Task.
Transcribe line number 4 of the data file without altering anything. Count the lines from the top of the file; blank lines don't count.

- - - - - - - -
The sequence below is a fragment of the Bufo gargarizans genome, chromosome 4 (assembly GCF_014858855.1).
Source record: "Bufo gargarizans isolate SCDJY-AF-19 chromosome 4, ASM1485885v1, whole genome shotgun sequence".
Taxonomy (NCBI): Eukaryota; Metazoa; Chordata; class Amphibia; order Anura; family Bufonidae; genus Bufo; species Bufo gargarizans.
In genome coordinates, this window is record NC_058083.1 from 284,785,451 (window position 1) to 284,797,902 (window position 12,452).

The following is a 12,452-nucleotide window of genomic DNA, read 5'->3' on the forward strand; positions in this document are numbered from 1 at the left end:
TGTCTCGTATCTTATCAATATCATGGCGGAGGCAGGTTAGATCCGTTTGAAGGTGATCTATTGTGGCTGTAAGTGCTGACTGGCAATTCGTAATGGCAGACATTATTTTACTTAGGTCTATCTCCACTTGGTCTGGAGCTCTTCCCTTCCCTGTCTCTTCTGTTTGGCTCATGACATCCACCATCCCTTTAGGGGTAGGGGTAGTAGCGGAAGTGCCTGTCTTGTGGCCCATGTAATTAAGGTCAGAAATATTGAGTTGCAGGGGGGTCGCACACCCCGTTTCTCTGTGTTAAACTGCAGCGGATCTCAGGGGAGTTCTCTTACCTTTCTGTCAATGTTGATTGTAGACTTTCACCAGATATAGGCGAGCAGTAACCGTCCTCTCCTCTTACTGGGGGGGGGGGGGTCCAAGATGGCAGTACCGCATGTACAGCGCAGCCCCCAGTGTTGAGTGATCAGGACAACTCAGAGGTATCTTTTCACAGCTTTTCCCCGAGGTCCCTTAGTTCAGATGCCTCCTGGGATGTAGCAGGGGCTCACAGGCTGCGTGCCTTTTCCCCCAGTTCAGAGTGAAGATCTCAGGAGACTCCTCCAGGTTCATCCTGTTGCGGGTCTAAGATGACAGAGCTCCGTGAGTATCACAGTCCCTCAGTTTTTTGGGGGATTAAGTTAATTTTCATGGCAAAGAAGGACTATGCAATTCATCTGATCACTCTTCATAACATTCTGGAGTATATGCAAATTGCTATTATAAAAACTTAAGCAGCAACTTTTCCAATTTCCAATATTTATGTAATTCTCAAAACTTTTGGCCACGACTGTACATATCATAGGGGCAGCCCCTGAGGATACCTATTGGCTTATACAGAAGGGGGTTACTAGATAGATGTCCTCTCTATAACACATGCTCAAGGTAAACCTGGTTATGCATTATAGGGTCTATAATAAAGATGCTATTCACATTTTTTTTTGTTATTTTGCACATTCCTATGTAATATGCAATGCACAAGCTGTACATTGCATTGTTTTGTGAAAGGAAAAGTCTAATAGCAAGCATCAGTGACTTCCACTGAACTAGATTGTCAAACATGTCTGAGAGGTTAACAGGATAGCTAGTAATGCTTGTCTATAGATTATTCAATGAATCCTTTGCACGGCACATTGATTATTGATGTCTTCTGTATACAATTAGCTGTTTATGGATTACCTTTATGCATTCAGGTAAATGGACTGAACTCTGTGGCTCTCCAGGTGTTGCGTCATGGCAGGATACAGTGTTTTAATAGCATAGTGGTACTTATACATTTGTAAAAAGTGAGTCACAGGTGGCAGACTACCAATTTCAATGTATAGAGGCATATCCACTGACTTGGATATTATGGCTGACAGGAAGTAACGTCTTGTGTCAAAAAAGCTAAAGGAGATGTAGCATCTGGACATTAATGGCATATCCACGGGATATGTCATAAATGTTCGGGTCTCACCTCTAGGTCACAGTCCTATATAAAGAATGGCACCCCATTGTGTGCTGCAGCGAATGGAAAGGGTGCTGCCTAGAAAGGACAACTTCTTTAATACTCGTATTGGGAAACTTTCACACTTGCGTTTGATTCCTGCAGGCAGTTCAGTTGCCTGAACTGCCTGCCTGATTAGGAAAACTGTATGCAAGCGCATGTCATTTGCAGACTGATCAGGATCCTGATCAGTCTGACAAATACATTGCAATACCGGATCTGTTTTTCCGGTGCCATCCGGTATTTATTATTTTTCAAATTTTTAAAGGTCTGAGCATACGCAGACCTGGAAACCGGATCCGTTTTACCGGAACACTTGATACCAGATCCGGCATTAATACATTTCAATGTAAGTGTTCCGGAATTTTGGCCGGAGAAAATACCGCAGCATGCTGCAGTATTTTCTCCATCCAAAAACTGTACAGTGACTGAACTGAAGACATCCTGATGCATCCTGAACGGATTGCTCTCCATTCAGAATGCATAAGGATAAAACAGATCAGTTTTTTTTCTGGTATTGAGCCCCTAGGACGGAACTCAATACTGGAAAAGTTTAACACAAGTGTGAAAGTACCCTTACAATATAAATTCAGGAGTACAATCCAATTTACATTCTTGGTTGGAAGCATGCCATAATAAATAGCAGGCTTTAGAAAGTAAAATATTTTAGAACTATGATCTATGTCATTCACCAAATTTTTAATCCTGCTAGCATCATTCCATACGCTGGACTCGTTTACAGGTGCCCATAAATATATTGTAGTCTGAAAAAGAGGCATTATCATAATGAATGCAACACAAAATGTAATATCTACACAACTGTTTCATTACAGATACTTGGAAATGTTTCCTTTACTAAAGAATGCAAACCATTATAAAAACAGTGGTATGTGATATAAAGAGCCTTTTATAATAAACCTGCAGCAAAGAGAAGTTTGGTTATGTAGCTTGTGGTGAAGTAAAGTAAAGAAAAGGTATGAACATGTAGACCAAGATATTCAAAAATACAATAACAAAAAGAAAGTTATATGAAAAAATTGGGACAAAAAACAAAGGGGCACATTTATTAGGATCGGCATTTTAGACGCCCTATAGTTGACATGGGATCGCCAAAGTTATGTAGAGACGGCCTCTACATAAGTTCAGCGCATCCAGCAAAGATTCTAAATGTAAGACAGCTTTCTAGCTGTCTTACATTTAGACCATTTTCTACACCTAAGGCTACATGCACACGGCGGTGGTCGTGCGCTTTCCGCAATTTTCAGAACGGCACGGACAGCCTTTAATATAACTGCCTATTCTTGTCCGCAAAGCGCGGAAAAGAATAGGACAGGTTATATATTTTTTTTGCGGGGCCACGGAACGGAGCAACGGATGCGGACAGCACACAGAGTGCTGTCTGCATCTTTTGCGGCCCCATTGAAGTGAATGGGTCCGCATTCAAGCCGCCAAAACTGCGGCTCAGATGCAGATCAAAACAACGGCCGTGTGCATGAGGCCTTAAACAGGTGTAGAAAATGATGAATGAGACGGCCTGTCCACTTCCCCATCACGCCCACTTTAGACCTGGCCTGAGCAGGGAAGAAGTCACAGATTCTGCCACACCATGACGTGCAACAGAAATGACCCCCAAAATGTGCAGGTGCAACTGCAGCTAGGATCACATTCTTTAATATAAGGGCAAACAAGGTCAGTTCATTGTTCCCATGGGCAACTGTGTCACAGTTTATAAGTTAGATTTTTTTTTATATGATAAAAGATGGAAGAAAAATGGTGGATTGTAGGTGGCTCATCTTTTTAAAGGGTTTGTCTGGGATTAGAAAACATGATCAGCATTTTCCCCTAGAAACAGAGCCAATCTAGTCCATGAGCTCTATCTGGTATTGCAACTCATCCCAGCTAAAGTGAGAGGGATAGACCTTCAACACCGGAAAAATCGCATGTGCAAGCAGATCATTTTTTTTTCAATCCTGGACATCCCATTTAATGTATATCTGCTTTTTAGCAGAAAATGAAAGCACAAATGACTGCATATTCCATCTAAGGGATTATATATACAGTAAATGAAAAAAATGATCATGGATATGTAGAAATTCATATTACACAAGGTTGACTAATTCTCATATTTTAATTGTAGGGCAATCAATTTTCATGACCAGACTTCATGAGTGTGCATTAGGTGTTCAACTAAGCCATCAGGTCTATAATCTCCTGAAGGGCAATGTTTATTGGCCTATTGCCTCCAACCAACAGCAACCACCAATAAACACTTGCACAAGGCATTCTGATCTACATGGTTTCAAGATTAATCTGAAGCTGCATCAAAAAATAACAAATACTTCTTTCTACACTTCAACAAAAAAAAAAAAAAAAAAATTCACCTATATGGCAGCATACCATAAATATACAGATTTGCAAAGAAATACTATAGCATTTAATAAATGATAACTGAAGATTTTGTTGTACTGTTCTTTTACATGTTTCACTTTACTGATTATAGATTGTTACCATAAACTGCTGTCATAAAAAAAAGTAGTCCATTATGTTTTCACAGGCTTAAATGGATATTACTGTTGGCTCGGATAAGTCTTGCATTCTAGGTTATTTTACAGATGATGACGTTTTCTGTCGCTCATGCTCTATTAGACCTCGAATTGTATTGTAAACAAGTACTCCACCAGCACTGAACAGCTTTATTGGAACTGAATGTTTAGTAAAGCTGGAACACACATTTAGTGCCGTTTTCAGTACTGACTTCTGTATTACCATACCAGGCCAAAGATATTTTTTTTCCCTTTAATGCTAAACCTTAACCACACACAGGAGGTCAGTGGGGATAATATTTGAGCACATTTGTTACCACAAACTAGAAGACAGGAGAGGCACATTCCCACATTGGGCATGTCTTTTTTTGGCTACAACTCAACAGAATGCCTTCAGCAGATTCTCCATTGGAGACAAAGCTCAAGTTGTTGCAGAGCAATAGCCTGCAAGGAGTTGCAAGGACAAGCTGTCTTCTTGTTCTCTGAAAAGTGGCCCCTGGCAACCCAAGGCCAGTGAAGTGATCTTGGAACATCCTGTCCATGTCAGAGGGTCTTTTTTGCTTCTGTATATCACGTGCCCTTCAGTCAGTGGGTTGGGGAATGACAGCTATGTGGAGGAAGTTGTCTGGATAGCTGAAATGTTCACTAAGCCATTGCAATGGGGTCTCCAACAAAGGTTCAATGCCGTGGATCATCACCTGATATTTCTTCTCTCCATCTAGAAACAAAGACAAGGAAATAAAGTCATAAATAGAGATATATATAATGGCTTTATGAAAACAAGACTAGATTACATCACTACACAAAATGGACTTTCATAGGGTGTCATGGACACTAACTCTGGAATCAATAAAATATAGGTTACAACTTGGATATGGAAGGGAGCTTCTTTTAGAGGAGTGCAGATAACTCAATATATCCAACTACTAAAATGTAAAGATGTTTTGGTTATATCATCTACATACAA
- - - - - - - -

In genome coordinates, this window is record NC_058083.1 from 284,785,451 (window position 1) to 284,797,902 (window position 12,452).